10) Washington Harbour (must see)

Nested along the banks of the Potomac River is the Washington Harbor. Some of the best views of the river can be found here. The views to the Kennedy Center, Washington Monument, Key Bridge, and Roosevelt Island are also very good and will present an avid photographer with some nice photo opportunities.

The Harbour is part of historic Georgetown. The shops, condominiums, and restaurants are the brainchild of Arthur Cotton Moore. This famous Princeton graduate was honored in 1977 by the American Institute of Architectures for the development of an architectural style of his own, called “industrial baroque.” The Georgetown development is among his most famous examples of this style.

Upon visiting the site, one is quickly struck by the low-level construction. Just take a look at the harbor in relation to the water level of the Potomac. You may also want to check out the flood gate system that helps to protect the area.

While you are marveling at the unique architecture, you may also want to partake of some of the good food that comes from one of the four main restaurants in the complex: The Sequoia, Tony & Joe’s, Nick’s Riverside Grill, and Cabanas. After a great meal, try taking a river cruise aboard one of the small river boats that depart from here each day.

Why You Should Visit:
Crowded area but very nice. Elegant but not super fancy.
The perfect spot to culminate a self-guided walking tour of the Georgetown area.
You can watch all the watersports in the summer and feel the breeze with a nice drink in hand :)

There are tons of places to either grab a drink or a meal by the water.
If you'd rather enjoy a restaurant, most take reservations, so plan ahead, if you can.

Walking Tours in Washington D.C., USA

Create Your Own Walk in Washington D.C.

Create Your Own Walk in Washington D.C.

Creating your own self-guided walk in Washington D.C. is easy and fun. Choose the city attractions that you want to see and a walk route map will be created just for you. You can even set your hotel as the start point of the walk.
Art Galleries and Museums Tour

Art Galleries and Museums Tour

Looking for inspiring and notable art venues? Washington D.C. is well-appreciated for the wide range of art museums and galleries that it offers. Take this self-guided tour and discover the treasures hidden by these art institutions.

Tour Duration: 3 hour(s)
Travel Distance: 5.1 km
History Museums Tour

History Museums Tour

Washington D.C. is well-known for its world-class museums. The Smithsonian Institution, the largest museum complex in the world, maintains most of the official museums in Washington, D.C. and the entrance is free of charge. Explore some of the most outstanding ones by taking this walking tour.

Tour Duration: 2 hour(s)
Travel Distance: 5.2 km
Historic Monuments and Memorials Walking Tour

Historic Monuments and Memorials Walking Tour

Washington D.C. is a city of historic memorials and monuments that commemorate key chapters in American history. They are dedicated to all the noteworthy generals, politicians, statesmen and artists who played a major role in shaping the American nation. This walking tour will offer you a glimpse into the history of the U.S.

Tour Duration: 3 hour(s)
Travel Distance: 5.6 km
Nightclubs Tour

Nightclubs Tour

Washington D.C. offers a great nightlife. You can dance all night long in any of the clubs from its liveliest neighborhoods, playing rock, hip hop, punk, jazz, country, gospel or alternative music. Make sure not to miss such an exciting opportunity by checking out the tour below with the suggested music and dance clubs.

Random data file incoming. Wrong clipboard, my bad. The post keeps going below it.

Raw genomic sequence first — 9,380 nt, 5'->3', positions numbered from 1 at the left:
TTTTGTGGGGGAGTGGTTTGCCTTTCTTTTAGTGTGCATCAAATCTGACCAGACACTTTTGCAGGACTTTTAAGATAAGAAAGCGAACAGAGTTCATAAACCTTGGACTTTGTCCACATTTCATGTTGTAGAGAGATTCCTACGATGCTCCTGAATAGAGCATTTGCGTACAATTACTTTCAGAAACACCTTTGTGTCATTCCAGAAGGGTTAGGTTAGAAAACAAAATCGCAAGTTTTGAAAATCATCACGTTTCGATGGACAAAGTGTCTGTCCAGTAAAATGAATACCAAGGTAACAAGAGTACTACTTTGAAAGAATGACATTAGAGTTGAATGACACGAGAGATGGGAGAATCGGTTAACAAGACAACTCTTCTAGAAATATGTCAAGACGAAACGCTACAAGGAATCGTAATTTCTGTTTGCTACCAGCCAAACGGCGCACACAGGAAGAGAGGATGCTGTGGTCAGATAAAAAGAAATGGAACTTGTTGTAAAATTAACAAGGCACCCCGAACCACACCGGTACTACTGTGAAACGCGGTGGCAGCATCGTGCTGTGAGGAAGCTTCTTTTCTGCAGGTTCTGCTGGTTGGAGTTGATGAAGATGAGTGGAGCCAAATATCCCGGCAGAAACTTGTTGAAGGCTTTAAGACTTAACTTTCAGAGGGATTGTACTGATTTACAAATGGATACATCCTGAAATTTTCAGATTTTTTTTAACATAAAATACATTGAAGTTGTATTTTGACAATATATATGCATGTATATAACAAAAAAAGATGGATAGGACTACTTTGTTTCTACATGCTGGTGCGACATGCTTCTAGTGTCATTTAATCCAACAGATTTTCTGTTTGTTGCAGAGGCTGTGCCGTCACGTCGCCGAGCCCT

Tour Duration: 3 hour(s)
Travel Distance: 6.9 km
City Orientation Walking Tour

City Orientation Walking Tour

Washington D.C, capital of the United States, is a cocktail of politics, cosmopolitan energy and multiculturalism manifested in a thriving and diverse dining, nightlife and shopping setting. The city is renowned for its historic neighborhoods, world-class museums, memorials, beautiful gardens and arts venues. Take this self-guided walk and discover the city which defines some of the greatest...  view more

Tour Duration: 3 hour(s)
Travel Distance: 5.9 km
Souvenir Shopping Part 1

Souvenir Shopping Part 1

It would be a pity to leave Washington DC without having explored its specialty shops and bringing home something truly original. We've compiled a list of gifts and souvenirs, which are unique to Washington D.C., that a visitor might like to purchase to reflect their visit.

Tour Duration: 2 hour(s)
Travel Distance: 5.5 km

Useful Travel Guides for Planning Your Trip

Traveler's Guide to Washington DC: 16 Souvenirs to Bring Home

Traveler's Guide to Washington DC: 16 Souvenirs to Bring Home

The capital of the United States is an attraction in its own right and many things that have originated here or in the nearby areas are of great cultural and historic significance. To decide which of them can make for an ideal souvenir for you to bring home, check out the proposed list of local...
10 Chocolate Destinations in Washington D.C.

10 Chocolate Destinations in Washington D.C.

Let’s be honest, you hear the words "Washington, D.C." and you think politics, history, museums, etc. You can’t take five steps in the city without being surrounded by history. As important as all that culture is, it’s also a bit overwhelming. Make it fun by exploring Washington,...
10 Unusual Things to Do in Washington DC

10 Unusual Things to Do in Washington DC

You might be inclined to think that the capital of the United States consists solely of museums and monuments, but that couldn’t be further from the truth. As a local, I’ve found that there are so many more things to do in this city than just the main tourist highlights. Read on to learn 10 of...

Tips for Exploring City on Foot at Your Own Pace